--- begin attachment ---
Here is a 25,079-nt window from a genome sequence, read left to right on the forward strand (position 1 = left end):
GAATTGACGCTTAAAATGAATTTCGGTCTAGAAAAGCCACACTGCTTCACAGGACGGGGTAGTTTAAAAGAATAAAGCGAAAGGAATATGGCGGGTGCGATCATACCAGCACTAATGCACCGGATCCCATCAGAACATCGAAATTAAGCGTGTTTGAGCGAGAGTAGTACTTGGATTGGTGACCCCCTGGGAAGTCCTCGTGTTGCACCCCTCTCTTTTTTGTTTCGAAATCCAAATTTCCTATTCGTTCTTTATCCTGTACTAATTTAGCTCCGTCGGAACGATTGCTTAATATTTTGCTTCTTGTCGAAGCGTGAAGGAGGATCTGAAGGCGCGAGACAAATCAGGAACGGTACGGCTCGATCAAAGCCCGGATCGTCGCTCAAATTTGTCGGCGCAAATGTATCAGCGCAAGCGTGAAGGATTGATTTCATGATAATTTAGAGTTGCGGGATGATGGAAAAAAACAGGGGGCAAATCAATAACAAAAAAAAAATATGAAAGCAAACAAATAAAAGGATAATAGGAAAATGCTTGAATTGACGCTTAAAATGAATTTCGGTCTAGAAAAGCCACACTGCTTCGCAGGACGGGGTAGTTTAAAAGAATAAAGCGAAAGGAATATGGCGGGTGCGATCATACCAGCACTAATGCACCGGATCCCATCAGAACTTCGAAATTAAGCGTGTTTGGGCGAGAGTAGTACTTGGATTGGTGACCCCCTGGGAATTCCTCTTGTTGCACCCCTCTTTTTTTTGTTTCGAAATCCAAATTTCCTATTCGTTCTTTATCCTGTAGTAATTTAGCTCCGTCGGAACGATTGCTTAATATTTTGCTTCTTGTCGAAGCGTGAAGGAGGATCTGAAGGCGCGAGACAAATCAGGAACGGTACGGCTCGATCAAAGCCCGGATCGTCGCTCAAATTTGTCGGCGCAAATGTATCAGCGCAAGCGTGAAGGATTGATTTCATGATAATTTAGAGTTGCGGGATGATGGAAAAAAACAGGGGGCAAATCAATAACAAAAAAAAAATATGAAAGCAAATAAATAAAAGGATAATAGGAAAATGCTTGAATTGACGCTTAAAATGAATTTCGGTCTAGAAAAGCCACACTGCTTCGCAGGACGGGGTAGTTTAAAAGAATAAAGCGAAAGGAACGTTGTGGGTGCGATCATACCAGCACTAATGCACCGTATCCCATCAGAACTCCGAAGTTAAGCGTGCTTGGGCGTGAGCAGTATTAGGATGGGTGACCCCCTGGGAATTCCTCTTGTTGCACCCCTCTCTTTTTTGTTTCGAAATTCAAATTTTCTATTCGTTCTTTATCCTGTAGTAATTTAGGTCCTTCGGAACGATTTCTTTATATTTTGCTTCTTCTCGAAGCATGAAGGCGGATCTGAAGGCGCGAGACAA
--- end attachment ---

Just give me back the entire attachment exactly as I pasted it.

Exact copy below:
Here is a 25,079-nt window from a genome sequence, read left to right on the forward strand (position 1 = left end):
GAATTGACGCTTAAAATGAATTTCGGTCTAGAAAAGCCACACTGCTTCACAGGACGGGGTAGTTTAAAAGAATAAAGCGAAAGGAATATGGCGGGTGCGATCATACCAGCACTAATGCACCGGATCCCATCAGAACATCGAAATTAAGCGTGTTTGAGCGAGAGTAGTACTTGGATTGGTGACCCCCTGGGAAGTCCTCGTGTTGCACCCCTCTCTTTTTTGTTTCGAAATCCAAATTTCCTATTCGTTCTTTATCCTGTACTAATTTAGCTCCGTCGGAACGATTGCTTAATATTTTGCTTCTTGTCGAAGCGTGAAGGAGGATCTGAAGGCGCGAGACAAATCAGGAACGGTACGGCTCGATCAAAGCCCGGATCGTCGCTCAAATTTGTCGGCGCAAATGTATCAGCGCAAGCGTGAAGGATTGATTTCATGATAATTTAGAGTTGCGGGATGATGGAAAAAAACAGGGGGCAAATCAATAACAAAAAAAAAATATGAAAGCAAACAAATAAAAGGATAATAGGAAAATGCTTGAATTGACGCTTAAAATGAATTTCGGTCTAGAAAAGCCACACTGCTTCGCAGGACGGGGTAGTTTAAAAGAATAAAGCGAAAGGAATATGGCGGGTGCGATCATACCAGCACTAATGCACCGGATCCCATCAGAACTTCGAAATTAAGCGTGTTTGGGCGAGAGTAGTACTTGGATTGGTGACCCCCTGGGAATTCCTCTTGTTGCACCCCTCTTTTTTTTGTTTCGAAATCCAAATTTCCTATTCGTTCTTTATCCTGTAGTAATTTAGCTCCGTCGGAACGATTGCTTAATATTTTGCTTCTTGTCGAAGCGTGAAGGAGGATCTGAAGGCGCGAGACAAATCAGGAACGGTACGGCTCGATCAAAGCCCGGATCGTCGCTCAAATTTGTCGGCGCAAATGTATCAGCGCAAGCGTGAAGGATTGATTTCATGATAATTTAGAGTTGCGGGATGATGGAAAAAAACAGGGGGCAAATCAATAACAAAAAAAAAATATGAAAGCAAATAAATAAAAGGATAATAGGAAAATGCTTGAATTGACGCTTAAAATGAATTTCGGTCTAGAAAAGCCACACTGCTTCGCAGGACGGGGTAGTTTAAAAGAATAAAGCGAAAGGAACGTTGTGGGTGCGATCATACCAGCACTAATGCACCGTATCCCATCAGAACTCCGAAGTTAAGCGTGCTTGGGCGTGAGCAGTATTAGGATGGGTGACCCCCTGGGAATTCCTCTTGTTGCACCCCTCTCTTTTTTGTTTCGAAATTCAAATTTTCTATTCGTTCTTTATCCTGTAGTAATTTAGGTCCTTCGGAACGATTTCTTTATATTTTGCTTCTTCTCGAAGCATGAAGGCGGATCTGAAGGCGCGAGACAA